Teaching Children to Swim

Children, Swimming, and Water

Children love water, in the heat of the summer, it is difficult to keep them away from it. Whether it be a paddling pool in the garden, or trips to public pools, it is an activity that nearly all children delight in.

There is a subliminal message in their behaviour, which adults should pick up on, and that is, their attraction to water will not diminish as they get a little older, and you cannot be around at every moment to look after them.

One of the best insurance policies you can take out for your child, is making sure they are taught to swim.

Swimming is not just for fun, although kids would probably only see it as that, it is terrific exercise for all the body’s muscles, heart and lungs especially, as well as every individual limb. It is a skill that will never be forgotten as long as they live, and just might save their lives.

The attraction of water in the warm summer months is obvious to us all, but it is especially strong in children. Unfortunately, spells of hot weather often bring out tales of tragedies involving youngsters drowning….. don’t take a chance with your childrens safety.

Messing about around water, with friends seems innocent enough, but for the non, or weak swimmer, disaster could fall within almost the wink of an eye.

Children will find themselves attracted to rivers and canals, reservoirs and flooded quarries, lakes and of course, the sea. All of these can seem serene, cool and welcoming places, and all of which carry their own potential dangers.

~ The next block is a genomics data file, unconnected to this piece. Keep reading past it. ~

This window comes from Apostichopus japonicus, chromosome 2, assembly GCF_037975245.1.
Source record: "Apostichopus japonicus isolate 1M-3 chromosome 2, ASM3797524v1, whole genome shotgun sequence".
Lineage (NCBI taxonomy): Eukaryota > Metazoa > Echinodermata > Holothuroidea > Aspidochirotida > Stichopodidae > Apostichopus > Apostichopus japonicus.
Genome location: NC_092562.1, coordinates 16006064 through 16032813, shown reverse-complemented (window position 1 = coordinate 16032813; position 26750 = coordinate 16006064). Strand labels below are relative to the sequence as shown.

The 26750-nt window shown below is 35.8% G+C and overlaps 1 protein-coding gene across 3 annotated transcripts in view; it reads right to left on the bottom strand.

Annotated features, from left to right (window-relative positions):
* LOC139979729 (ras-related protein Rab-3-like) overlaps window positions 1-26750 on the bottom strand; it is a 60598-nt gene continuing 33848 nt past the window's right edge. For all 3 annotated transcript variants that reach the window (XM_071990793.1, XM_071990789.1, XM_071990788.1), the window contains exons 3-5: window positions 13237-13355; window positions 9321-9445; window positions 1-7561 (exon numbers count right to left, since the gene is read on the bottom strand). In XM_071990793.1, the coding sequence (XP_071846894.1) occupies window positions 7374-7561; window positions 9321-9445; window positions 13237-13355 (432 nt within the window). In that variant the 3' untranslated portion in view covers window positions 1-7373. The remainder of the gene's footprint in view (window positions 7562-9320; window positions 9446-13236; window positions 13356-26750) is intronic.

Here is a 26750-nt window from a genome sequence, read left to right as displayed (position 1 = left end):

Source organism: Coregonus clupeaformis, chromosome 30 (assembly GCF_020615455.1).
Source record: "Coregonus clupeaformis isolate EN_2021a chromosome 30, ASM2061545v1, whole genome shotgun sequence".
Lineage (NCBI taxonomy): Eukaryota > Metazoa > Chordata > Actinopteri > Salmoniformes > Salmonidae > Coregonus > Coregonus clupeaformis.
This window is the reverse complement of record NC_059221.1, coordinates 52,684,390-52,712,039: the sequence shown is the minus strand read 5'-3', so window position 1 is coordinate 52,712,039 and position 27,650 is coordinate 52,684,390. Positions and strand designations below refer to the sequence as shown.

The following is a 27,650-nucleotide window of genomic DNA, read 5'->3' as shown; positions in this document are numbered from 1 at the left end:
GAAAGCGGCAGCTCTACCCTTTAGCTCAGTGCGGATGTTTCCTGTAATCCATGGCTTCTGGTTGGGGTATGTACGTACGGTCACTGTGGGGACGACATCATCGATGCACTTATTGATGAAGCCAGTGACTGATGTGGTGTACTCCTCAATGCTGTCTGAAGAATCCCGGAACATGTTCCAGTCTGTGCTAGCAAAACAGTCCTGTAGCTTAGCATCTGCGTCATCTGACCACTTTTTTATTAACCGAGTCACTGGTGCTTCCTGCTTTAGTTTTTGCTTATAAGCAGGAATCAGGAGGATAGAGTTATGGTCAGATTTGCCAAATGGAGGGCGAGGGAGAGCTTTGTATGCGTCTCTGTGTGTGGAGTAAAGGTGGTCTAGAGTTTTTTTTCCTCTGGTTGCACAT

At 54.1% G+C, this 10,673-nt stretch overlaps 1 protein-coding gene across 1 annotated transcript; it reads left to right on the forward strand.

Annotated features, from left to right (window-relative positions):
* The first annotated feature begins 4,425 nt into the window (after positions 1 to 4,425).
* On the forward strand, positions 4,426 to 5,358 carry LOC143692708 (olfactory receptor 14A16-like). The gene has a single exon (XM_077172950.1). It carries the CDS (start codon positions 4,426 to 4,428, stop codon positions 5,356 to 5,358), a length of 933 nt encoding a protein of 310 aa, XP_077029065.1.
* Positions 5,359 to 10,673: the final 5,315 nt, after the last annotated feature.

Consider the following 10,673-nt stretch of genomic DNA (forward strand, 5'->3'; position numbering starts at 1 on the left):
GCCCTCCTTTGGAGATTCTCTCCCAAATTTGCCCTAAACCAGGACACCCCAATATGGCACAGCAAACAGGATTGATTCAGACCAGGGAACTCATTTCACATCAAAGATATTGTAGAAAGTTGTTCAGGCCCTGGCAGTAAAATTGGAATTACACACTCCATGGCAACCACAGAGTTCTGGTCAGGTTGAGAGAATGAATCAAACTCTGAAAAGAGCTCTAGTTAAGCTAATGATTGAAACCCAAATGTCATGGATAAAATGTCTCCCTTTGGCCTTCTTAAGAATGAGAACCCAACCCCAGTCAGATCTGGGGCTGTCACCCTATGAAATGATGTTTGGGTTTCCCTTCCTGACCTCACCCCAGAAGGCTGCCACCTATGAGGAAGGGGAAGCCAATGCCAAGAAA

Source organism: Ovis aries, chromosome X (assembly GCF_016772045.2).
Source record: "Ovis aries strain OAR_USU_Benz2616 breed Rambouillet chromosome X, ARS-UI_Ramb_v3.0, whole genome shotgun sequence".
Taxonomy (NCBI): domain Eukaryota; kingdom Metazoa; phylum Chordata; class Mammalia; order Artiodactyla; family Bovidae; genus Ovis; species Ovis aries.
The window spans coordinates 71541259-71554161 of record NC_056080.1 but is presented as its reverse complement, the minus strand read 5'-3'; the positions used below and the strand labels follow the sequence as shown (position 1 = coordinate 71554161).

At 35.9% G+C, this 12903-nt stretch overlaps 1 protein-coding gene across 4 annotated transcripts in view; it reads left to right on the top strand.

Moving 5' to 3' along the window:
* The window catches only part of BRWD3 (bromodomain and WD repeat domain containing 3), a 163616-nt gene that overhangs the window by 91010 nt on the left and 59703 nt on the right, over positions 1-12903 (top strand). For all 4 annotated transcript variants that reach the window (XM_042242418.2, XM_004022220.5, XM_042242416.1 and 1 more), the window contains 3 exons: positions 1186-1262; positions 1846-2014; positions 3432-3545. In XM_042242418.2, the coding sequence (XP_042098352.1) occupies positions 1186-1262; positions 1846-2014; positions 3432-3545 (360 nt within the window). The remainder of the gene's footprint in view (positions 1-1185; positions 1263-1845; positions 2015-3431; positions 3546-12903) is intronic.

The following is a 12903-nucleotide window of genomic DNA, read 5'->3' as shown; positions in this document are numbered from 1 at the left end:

Perhaps the most hazardous waters are those of the flooded quarry. Often recognised as such by the extraction companies when their works are finished, quarries are often fenced off to keep the public away from the possible dangers, but children will be children, and not much stands in the way of inquiring youngsters.

Quarries are often have sides like cliffs, and the sheer walls often continue straight down underwater to unseen depths. Entering these waters without forethought can be lethal, as trying to get back out again could prove extremely difficult.

Another hazard likely to be encountered here, given the likelihood of deep water, is that an upper, surface layer of water may be warmed by the sun, but below, water can remain very cold indeed. So cold, in fact, that it can shock the system, causing blood to flow to the vital organs, and leaving the muscles tired and limp, dangerous stuff.

Make a sound swimmer of your child, before the heat is on!